A variety of advantageous medical outcomes may therefore be realized by the devices and/or methods of the present disclosure, which provide the combined benefits of establishing and maintaining proper access to a target within the body, e.g., needle orientation during a PCNL procedure, while minimizing the medical professional's exposure to harmful fluoroscopic radiation.

SUMMARY

In one aspect, the present disclosure relates to a medical device comprising an elongate shaft, a base may be attached to a distal end of the elongate shaft, a lumen may extend through the base and the distal end of the elongate shaft and a radiopaque ring may be disposed about a portion of an outer surface of the distal end of the elongate shaft. The radiopaque ring may be coaxial with the lumen. A distal portion of the elongate shaft, including the distal end, may be angled relative to a longitudinal axis of the elongate shaft. The base and a portion of the distal end of the elongate shaft may comprise a radiolucent material. The lumen may comprise a radiolucent silicone core. The radiolucent silicone core may be configured to receive an outer surface of an access needle. The base may permanently or removably attached to the elongate shaft. The elongate shaft may be attached to a flexible neck extending from a surface of the base. A distal portion of the elongate shaft may include a recess configured to releasably engage the flexible neck. A radiopaque coil may be disposed within the radiolucent silicone core.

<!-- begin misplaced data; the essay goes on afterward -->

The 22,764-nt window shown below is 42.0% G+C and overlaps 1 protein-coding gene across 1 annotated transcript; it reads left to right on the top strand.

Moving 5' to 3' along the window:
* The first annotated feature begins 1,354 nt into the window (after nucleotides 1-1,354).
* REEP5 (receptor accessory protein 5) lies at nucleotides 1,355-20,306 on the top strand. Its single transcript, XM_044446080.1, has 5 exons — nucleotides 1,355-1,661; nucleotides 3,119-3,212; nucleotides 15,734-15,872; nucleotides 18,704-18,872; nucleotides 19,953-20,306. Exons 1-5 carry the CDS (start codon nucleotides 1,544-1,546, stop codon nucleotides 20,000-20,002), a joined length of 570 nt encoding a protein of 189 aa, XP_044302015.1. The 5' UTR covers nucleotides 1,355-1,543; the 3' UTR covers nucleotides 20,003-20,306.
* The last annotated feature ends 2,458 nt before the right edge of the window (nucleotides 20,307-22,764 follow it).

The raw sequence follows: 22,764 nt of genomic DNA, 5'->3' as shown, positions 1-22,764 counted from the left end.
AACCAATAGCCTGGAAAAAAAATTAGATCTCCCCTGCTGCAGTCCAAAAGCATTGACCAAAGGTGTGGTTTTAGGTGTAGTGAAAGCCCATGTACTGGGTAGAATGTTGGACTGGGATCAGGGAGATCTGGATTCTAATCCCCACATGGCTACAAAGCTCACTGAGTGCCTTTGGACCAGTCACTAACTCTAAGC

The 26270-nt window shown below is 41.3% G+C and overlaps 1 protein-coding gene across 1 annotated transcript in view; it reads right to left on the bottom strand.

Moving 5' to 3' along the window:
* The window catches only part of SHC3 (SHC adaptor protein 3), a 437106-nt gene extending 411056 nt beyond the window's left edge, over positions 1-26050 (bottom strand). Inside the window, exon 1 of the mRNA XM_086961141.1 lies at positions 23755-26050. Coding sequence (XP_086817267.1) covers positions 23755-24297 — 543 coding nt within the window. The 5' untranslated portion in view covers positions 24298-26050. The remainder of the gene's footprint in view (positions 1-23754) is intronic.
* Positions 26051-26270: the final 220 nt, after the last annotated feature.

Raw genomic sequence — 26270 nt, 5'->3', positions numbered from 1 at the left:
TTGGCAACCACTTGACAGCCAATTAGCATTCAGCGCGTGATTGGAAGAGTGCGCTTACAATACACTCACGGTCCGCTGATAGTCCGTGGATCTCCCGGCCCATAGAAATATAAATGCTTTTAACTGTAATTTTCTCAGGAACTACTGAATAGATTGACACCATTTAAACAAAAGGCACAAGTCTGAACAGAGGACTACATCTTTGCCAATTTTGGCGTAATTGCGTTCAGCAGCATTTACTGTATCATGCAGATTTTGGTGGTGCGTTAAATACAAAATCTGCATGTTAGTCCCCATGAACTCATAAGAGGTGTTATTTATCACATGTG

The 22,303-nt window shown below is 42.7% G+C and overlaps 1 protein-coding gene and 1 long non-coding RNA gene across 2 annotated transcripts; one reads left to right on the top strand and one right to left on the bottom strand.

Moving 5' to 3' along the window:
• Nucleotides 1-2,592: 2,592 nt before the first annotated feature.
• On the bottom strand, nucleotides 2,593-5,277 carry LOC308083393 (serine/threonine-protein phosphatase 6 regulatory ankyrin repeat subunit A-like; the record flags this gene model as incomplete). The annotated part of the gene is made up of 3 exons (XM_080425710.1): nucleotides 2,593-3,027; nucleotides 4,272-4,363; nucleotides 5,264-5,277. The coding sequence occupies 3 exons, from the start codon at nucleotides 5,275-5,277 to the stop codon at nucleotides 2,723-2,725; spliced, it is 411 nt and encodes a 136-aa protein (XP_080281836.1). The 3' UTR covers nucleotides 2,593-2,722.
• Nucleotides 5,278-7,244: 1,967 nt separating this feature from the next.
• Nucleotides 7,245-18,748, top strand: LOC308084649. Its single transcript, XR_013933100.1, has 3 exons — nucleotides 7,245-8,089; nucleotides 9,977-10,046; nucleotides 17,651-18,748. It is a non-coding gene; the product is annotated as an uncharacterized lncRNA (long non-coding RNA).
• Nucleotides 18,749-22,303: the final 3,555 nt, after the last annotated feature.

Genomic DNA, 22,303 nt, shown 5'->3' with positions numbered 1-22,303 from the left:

In another aspect, the present disclosure relates to a medical device comprising an elongate shaft, and a base may be attached to a distal end of the elongate shaft. The base may include a housing and a ball rotationally disposed within the housing. The distal end of the elongate shaft may be attached to an outer surface of the ball. A lumen may extend through the elongate shaft and the ball. A radiopaque ring may be disposed about a portion of an outer surface of the distal end of the elongate shaft. The radiopaque ring may be coaxial with the lumen. A distal portion of the elongate shaft, including the distal end, may be angled relative to a longitudinal axis of the elongate shaft. The elongate shaft may include a release mechanism configured to move between a first and second position. The ball may rotate within the housing when the release mechanism is in the first position. The ball may not rotate within the housing when the release mechanism is in the second position. A portion of the base and a portion of the distal end of the elongate shaft may comprise a radiolucent material. The lumen may comprise a radiolucent silicone core. The radiolucent silicone core may be configured to receive an outer surface of an access needle. A radiopaque coil may be disposed within the radiolucent silicone core.